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Jay Howard gets bonus Texas outing
4 June 2011
British driver Jay Howard has been added to the line-up for the Firestone Twin 275k races on June 11 at Texas Motor Speedway.
Howard had qualified a strong 21st position for the #88 Sam Schmidt Motorsport/Rahal Letterman Lanigan collaboration in the Indianapolis 500, only for an early pit stop blunder see him crash after a wheel detached coming out of pit road on lap 62 while running in the top half of the field.
"Our Indy 500 effort was strong all month long and to have it end the way it did was unfortunate," lamented Howard.
"Jay had a fantastic run going at the Indy 500, but it just wasn't meant to be," said team owner Sam Schmidt.
"Jay impressed us on race day and we are very optimistic that he can have another good weekend for us in Texas," agreed Rahal Letterman Lanigan co-owner Bobby Rahal.
Howard's performance at Indy allowed the team to pull together enough sponsorship to enable them to give Howard an extra outing at Texas.
"We really appreciate the support of Service Central and their brands that are making it possible for Jay to have another shot at Texas," said Schmidt.
"Service Central has believed in me from the start and it's very exciting to return with them to the Texas Motor Speedway," said Jay Howard.
Howard competed in the 2010 Firestone 550k at Texas for Sarah Fisher Racing after narrowly missing out on qualifying for Indianapolis the previous month. It's one of ten IndyCar series starts that the 2006 Firestone Indy Lights champion has made, four of them in 2010 but all of which ended up in mechanical failure or contact.
"We are entering into an event where anything can happen, but as we showed in Indianapolis, our team is ready for anything that does happen," said Rahal.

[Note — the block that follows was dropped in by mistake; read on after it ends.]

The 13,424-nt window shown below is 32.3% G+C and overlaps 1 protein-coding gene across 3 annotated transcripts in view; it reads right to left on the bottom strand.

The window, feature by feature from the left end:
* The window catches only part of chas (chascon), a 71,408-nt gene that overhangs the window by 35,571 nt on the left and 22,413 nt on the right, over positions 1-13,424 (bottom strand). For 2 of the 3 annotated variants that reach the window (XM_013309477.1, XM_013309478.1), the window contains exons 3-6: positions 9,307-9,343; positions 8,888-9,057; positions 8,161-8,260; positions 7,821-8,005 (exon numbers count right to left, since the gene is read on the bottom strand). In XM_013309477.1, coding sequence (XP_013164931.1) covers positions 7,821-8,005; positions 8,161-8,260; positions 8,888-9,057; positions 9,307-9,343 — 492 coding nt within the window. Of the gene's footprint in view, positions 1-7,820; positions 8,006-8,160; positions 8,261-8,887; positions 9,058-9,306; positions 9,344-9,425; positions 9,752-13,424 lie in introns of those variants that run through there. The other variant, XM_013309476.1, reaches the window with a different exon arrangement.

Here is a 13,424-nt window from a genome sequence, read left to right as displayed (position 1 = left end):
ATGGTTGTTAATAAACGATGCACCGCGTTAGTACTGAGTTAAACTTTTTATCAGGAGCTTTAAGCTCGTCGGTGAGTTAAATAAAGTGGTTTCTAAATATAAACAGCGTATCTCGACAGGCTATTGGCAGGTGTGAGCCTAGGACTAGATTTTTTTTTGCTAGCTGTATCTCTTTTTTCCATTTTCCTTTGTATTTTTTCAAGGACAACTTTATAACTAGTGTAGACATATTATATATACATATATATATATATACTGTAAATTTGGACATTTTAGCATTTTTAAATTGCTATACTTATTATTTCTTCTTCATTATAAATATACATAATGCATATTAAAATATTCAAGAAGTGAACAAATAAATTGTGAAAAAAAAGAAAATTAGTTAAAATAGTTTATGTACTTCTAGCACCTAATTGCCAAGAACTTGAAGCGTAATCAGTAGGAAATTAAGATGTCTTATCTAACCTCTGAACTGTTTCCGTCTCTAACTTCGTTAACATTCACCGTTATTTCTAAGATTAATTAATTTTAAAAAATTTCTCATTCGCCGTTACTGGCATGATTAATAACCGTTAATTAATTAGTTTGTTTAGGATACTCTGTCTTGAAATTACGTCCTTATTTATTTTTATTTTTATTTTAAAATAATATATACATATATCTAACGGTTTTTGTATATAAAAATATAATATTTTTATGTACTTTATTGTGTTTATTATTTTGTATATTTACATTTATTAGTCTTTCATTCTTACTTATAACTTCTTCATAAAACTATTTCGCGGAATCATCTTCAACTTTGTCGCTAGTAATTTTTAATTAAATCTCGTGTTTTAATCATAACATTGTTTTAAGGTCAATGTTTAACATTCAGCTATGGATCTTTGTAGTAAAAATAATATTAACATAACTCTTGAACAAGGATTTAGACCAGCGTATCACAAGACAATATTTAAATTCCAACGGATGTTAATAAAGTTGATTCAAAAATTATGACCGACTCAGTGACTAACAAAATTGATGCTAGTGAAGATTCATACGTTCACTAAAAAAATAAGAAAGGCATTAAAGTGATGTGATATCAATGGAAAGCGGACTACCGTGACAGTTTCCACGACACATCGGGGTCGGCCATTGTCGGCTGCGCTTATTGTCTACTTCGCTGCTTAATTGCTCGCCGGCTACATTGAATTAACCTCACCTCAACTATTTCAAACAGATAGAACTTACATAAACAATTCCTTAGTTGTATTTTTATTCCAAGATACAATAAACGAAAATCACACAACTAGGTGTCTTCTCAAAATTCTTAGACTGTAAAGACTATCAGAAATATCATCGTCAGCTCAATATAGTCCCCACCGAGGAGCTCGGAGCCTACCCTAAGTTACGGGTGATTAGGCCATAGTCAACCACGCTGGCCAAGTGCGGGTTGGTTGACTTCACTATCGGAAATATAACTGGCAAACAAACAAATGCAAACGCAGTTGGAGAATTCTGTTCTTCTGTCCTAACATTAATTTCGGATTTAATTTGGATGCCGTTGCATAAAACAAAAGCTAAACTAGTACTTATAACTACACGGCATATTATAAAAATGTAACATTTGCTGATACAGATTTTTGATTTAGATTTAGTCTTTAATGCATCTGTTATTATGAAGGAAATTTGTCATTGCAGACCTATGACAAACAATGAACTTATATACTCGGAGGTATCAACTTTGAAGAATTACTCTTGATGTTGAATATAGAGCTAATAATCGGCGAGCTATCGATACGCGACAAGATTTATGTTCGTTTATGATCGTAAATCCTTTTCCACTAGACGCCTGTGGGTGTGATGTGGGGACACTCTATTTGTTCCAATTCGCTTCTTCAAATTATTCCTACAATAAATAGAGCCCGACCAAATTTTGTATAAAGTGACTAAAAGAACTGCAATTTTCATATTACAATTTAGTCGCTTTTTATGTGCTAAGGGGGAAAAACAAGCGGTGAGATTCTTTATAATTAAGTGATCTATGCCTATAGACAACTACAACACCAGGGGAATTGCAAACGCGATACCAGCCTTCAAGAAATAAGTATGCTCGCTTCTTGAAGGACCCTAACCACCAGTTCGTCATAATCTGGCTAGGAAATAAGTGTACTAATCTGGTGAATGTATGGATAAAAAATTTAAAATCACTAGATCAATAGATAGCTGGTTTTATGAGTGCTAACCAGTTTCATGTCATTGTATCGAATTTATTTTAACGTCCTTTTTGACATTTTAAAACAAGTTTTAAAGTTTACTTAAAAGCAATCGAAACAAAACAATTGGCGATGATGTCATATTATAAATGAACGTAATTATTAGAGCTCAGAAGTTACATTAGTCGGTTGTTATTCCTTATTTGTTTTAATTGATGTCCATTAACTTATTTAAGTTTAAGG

"We are looking ahead to Texas and plan another hard-fought effort with Rahal Letterman Lanigan," added Howard himself.
The Texas event itself has been overhauled this year and will now consist of two separate 275-kilometre (171 mile) events rather than the single 550-kilometre race previously seen at the 1.5 mile Texas Motor Speedway in the past, the idea being to prevent the race settling into a prolonged mid-section procession as drivers just pace out the distance.
Instead, a first race will run normally with a starting order set by traditional Saturday qualifying but will only pay out half the number of championship points (25pts for the winner) and prize money ($17,500 for first place), and then there will be a blind draw for the starting grid of the second race to start an hour later.
"With the starting field for the second race set by random draw, you could see the winner from the first race starting from the back of the field, creating quite a bit of drama," said Brian Barnhart, president of competition and operations for IndyCar at the announcement of the format revamp back in March. "If a car suffers damage and fails to finish the first race, there will be an opportunity for the driver to rejoin in the second race as we will have extra engines available for use in their back-up chassis.
"We want to make sure we're ensuring a strong field for Race 2 to keep the excitement and momentum going throughout the entire event."
It's the first time that IndyCar has attempted a twin race double-header since 1974, although the rival CART series did stage four double-header events between 1979 and 1981. None of them used the "blind draw" element and simply continued the second race in the same order as the first finished.
In addition to the unique twin header format, drivers will also have to contend with the rapidly changing conditions of a dusk/night event, as the first race will start at 6pm local time on June 11.
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